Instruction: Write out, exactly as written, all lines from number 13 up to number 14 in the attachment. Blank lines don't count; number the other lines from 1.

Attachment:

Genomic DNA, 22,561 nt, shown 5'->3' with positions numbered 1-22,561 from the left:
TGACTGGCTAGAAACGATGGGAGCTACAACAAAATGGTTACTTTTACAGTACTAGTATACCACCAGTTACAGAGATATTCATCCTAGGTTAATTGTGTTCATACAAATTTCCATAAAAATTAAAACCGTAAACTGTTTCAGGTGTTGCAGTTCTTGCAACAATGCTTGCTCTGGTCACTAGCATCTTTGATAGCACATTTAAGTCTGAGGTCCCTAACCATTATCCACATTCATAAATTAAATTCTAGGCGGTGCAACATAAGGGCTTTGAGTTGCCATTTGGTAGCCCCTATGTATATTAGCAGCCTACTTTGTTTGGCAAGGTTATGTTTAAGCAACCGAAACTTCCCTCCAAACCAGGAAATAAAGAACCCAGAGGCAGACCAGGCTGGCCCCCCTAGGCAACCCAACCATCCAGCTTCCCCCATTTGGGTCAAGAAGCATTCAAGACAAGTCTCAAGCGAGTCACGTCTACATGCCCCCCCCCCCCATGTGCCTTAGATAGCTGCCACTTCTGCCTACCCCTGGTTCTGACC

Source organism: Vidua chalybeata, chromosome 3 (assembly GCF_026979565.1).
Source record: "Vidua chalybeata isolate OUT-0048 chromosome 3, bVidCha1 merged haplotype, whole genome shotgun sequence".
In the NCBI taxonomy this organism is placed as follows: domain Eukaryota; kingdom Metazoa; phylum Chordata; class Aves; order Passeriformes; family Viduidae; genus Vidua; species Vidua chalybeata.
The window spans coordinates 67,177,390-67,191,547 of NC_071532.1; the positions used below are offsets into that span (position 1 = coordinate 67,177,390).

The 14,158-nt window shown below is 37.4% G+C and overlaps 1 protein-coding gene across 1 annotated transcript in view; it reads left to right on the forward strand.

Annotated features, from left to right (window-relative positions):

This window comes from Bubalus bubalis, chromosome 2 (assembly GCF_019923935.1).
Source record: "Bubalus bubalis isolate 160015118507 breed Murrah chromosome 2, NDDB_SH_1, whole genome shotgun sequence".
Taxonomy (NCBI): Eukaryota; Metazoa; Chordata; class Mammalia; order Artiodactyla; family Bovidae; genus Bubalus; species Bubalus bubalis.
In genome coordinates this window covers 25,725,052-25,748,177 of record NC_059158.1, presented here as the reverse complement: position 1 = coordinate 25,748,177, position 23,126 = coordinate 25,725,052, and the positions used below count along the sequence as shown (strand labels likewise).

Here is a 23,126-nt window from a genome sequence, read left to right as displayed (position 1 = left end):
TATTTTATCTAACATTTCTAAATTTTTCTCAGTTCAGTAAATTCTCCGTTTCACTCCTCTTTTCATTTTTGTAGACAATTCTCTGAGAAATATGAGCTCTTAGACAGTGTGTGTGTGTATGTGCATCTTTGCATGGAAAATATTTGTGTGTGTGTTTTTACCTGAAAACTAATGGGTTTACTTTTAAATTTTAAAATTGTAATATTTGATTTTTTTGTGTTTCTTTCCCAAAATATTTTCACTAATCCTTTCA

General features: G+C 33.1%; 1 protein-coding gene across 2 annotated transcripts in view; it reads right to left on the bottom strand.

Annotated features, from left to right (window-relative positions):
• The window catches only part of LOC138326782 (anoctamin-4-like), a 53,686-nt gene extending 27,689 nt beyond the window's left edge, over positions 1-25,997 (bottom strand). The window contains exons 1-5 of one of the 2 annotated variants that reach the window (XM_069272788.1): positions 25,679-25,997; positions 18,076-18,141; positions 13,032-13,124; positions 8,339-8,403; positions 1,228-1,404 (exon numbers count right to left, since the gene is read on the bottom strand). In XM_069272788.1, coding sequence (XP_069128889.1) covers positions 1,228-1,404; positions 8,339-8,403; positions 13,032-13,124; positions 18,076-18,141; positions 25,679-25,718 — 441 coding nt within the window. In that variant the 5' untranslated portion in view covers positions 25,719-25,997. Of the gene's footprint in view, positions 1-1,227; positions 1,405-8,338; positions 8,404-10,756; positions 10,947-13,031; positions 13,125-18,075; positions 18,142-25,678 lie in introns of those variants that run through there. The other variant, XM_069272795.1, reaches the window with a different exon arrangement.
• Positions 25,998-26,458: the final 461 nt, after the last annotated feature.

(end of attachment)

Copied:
Here is a 23,126-nt window from a genome sequence, read left to right as displayed (position 1 = left end):
TATTTTATCTAACATTTCTAAATTTTTCTCAGTTCAGTAAATTCTCCGTTTCACTCCTCTTTTCATTTTTGTAGACAATTCTCTGAGAAATATGAGCTCTTAGACAGTGTGTGTGTGTATGTGCATCTTTGCATGGAAAATATTTGTGTGTGTGTTTTTACCTGAAAACTAATGGGTTTACTTTTAAATTTTAAAATTGTAATATTTGATTTTTTTGTGTTTCTTTCCCAAAATATTTTCACTAATCCTTTCA